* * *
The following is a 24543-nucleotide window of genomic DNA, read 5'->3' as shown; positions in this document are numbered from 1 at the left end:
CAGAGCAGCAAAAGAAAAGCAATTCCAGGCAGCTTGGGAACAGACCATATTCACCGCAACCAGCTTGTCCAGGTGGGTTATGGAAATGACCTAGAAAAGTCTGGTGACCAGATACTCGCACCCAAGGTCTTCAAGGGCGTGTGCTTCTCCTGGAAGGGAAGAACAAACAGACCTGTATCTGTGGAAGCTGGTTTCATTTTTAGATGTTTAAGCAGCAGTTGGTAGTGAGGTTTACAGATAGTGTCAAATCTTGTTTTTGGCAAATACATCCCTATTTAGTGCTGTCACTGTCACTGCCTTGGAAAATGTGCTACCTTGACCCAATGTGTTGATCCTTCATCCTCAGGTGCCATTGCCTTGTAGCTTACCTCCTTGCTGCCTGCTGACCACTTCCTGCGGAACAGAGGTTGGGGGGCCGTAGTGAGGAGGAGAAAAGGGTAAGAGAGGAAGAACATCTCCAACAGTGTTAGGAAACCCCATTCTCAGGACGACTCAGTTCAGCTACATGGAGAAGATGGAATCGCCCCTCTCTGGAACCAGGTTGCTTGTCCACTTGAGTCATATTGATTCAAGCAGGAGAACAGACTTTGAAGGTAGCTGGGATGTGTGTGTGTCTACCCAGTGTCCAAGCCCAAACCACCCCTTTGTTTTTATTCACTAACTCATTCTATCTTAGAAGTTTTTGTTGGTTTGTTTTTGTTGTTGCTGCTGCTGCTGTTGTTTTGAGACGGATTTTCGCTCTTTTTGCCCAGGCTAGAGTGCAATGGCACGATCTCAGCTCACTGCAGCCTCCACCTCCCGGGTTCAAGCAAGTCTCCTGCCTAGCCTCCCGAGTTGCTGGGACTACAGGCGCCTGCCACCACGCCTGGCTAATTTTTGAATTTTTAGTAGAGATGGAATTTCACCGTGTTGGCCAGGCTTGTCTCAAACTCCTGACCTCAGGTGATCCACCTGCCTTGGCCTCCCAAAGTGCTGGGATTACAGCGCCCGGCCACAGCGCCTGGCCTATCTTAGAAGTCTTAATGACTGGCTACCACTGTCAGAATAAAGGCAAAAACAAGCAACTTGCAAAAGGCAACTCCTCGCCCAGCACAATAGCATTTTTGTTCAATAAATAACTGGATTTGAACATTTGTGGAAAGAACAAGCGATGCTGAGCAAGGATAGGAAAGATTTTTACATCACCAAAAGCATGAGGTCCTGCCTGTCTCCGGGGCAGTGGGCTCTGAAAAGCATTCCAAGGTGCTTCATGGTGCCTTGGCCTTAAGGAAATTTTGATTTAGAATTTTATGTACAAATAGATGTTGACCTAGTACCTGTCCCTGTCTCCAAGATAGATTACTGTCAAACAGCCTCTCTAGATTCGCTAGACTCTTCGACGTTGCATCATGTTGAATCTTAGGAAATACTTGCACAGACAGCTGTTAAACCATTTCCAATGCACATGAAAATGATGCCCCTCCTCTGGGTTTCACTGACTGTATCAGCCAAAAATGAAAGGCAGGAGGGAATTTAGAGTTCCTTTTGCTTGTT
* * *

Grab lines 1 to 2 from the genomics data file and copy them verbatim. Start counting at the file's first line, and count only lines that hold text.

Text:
The following is a 24543-nucleotide window of genomic DNA, read 5'->3' as shown; positions in this document are numbered from 1 at the left end:
CAGAGCAGCAAAAGAAAAGCAATTCCAGGCAGCTTGGGAACAGACCATATTCACCGCAACCAGCTTGTCCAGGTGGGTTATGGAAATGACCTAGAAAAGTCTGGTGACCAGATACTCGCACCCAAGGTCTTCAAGGGCGTGTGCTTCTCCTGGAAGGGAAGAACAAACAGACCTGTATCTGTGGAAGCTGGTTTCATTTTTAGATGTTTAAGCAGCAGTTGGTAGTGAGGTTTACAGATAGTGTCAAATCTTGTTTTTGGCAAATACATCCCTATTTAGTGCTGTCACTGTCACTGCCTTGGAAAATGTGCTACCTTGACCCAATGTGTTGATCCTTCATCCTCAGGTGCCATTGCCTTGTAGCTTACCTCCTTGCTGCCTGCTGACCACTTCCTGCGGAACAGAGGTTGGGGGGCCGTAGTGAGGAGGAGAAAAGGGTAAGAGAGGAAGAACATCTCCAACAGTGTTAGGAAACCCCATTCTCAGGACGACTCAGTTCAGCTACATGGAGAAGATGGAATCGCCCCTCTCTGGAACCAGGTTGCTTGTCCACTTGAGTCATATTGATTCAAGCAGGAGAACAGACTTTGAAGGTAGCTGGGATGTGTGTGTGTCTACCCAGTGTCCAAGCCCAAACCACCCCTTTGTTTTTATTCACTAACTCATTCTATCTTAGAAGTTTTTGTTGGTTTGTTTTTGTTGTTGCTGCTGCTGCTGTTGTTTTGAGACGGATTTTCGCTCTTTTTGCCCAGGCTAGAGTGCAATGGCACGATCTCAGCTCACTGCAGCCTCCACCTCCCGGGTTCAAGCAAGTCTCCTGCCTAGCCTCCCGAGTTGCTGGGACTACAGGCGCCTGCCACCACGCCTGGCTAATTTTTGAATTTTTAGTAGAGATGGAATTTCACCGTGTTGGCCAGGCTTGTCTCAAACTCCTGACCTCAGGTGATCCACCTGCCTTGGCCTCCCAAAGTGCTGGGATTACAGCGCCCGGCCACAGCGCCTGGCCTATCTTAGAAGTCTTAATGACTGGCTACCACTGTCAGAATAAAGGCAAAAACAAGCAACTTGCAAAAGGCAACTCCTCGCCCAGCACAATAGCATTTTTGTTCAATAAATAACTGGATTTGAACATTTGTGGAAAGAACAAGCGATGCTGAGCAAGGATAGGAAAGATTTTTACATCACCAAAAGCATGAGGTCCTGCCTGTCTCCGGGGCAGTGGGCTCTGAAAAGCATTCCAAGGTGCTTCATGGTGCCTTGGCCTTAAGGAAATTTTGATTTAGAATTTTATGTACAAATAGATGTTGACCTAGTACCTGTCCCTGTCTCCAAGATAGATTACTGTCAAACAGCCTCTCTAGATTCGCTAGACTCTTCGACGTTGCATCATGTTGAATCTTAGGAAATACTTGCACAGACAGCTGTTAAACCATTTCCAATGCACATGAAAATGATGCCCCTCCTCTGGGTTTCACTGACTGTATCAGCCAAAAATGAAAGGCAGGAGGGAATTTAGAGTTCCTTTTGCTTGTT